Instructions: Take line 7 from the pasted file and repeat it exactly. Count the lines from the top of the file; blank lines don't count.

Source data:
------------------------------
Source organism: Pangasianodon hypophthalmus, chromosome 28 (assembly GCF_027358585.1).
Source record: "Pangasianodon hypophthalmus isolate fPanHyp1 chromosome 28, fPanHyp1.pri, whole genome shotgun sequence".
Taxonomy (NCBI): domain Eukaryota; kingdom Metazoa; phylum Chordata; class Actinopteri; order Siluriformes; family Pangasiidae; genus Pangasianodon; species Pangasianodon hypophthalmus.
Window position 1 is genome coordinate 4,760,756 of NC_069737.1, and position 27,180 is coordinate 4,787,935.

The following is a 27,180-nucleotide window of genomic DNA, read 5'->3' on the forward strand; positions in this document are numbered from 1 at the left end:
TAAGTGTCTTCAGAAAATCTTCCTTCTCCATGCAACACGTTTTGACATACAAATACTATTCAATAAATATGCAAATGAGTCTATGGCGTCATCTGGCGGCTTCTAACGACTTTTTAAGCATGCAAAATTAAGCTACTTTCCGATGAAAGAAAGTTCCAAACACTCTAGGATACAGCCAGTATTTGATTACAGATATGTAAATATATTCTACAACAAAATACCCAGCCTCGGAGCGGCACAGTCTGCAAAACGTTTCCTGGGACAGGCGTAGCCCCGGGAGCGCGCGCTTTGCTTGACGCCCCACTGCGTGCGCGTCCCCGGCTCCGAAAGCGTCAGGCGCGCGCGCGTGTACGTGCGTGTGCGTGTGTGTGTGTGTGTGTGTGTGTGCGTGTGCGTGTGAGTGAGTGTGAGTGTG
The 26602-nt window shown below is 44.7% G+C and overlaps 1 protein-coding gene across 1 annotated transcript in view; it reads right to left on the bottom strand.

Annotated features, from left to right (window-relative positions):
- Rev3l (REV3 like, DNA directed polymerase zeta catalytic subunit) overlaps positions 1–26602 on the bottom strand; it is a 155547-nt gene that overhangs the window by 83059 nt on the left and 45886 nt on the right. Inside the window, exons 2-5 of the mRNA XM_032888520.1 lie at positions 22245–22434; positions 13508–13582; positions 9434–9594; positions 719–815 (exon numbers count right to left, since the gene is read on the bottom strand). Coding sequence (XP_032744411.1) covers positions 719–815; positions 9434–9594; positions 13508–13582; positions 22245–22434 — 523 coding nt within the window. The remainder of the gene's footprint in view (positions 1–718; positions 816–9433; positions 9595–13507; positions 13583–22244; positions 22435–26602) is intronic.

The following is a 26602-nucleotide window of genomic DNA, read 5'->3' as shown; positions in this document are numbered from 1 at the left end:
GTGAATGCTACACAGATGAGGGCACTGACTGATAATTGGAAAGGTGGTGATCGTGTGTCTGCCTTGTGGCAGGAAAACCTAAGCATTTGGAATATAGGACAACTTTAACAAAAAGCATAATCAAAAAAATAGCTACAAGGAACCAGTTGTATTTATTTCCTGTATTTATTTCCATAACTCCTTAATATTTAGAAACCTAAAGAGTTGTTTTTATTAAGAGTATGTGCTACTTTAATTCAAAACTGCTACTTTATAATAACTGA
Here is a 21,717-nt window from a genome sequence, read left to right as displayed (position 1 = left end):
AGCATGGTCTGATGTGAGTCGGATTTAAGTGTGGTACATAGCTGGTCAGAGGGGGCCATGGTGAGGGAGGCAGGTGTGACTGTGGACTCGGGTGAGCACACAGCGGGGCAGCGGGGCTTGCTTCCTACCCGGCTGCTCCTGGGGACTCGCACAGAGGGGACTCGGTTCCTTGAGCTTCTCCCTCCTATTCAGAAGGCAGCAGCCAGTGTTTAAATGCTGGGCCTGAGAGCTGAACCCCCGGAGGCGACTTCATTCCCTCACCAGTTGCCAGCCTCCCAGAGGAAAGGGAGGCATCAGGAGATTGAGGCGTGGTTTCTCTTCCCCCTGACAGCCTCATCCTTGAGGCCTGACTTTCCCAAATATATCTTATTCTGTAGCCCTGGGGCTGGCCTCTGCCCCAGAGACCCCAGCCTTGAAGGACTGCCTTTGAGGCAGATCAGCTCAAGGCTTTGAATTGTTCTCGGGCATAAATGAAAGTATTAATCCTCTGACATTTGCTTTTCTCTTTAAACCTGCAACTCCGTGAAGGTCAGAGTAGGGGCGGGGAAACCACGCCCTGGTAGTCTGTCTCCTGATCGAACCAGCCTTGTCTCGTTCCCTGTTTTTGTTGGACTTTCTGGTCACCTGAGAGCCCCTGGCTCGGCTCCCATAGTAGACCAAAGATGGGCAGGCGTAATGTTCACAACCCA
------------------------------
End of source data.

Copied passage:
The 26602-nt window shown below is 44.7% G+C and overlaps 1 protein-coding gene across 1 annotated transcript in view; it reads right to left on the bottom strand.